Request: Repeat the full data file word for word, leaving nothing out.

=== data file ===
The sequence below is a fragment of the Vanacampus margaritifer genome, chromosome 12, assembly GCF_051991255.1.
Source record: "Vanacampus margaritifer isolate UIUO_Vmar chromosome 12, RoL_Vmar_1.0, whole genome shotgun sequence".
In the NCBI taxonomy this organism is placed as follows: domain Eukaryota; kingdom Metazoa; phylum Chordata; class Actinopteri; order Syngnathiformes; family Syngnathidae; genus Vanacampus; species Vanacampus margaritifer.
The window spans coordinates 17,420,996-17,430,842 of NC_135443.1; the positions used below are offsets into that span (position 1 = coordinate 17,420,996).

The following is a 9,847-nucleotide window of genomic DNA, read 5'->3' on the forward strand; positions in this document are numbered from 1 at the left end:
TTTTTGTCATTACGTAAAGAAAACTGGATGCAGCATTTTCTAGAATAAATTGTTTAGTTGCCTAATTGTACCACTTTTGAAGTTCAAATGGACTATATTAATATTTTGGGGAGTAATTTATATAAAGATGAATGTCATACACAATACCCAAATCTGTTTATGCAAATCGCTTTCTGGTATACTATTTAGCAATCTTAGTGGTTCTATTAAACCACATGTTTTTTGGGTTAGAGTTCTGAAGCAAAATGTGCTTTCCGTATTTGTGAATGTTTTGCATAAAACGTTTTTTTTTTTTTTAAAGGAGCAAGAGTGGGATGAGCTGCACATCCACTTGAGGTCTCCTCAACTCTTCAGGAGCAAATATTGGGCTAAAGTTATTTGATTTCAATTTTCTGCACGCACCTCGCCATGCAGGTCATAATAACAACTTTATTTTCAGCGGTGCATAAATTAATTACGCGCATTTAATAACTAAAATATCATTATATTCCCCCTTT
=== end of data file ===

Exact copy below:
The sequence below is a fragment of the Vanacampus margaritifer genome, chromosome 12, assembly GCF_051991255.1.
Source record: "Vanacampus margaritifer isolate UIUO_Vmar chromosome 12, RoL_Vmar_1.0, whole genome shotgun sequence".
In the NCBI taxonomy this organism is placed as follows: domain Eukaryota; kingdom Metazoa; phylum Chordata; class Actinopteri; order Syngnathiformes; family Syngnathidae; genus Vanacampus; species Vanacampus margaritifer.
The window spans coordinates 17,420,996-17,430,842 of NC_135443.1; the positions used below are offsets into that span (position 1 = coordinate 17,420,996).

The following is a 9,847-nucleotide window of genomic DNA, read 5'->3' on the forward strand; positions in this document are numbered from 1 at the left end:
TTTTTGTCATTACGTAAAGAAAACTGGATGCAGCATTTTCTAGAATAAATTGTTTAGTTGCCTAATTGTACCACTTTTGAAGTTCAAATGGACTATATTAATATTTTGGGGAGTAATTTATATAAAGATGAATGTCATACACAATACCCAAATCTGTTTATGCAAATCGCTTTCTGGTATACTATTTAGCAATCTTAGTGGTTCTATTAAACCACATGTTTTTTGGGTTAGAGTTCTGAAGCAAAATGTGCTTTCCGTATTTGTGAATGTTTTGCATAAAACGTTTTTTTTTTTTTTAAAGGAGCAAGAGTGGGATGAGCTGCACATCCACTTGAGGTCTCCTCAACTCTTCAGGAGCAAATATTGGGCTAAAGTTATTTGATTTCAATTTTCTGCACGCACCTCGCCATGCAGGTCATAATAACAACTTTATTTTCAGCGGTGCATAAATTAATTACGCGCATTTAATAACTAAAATATCATTATATTCCCCCTTT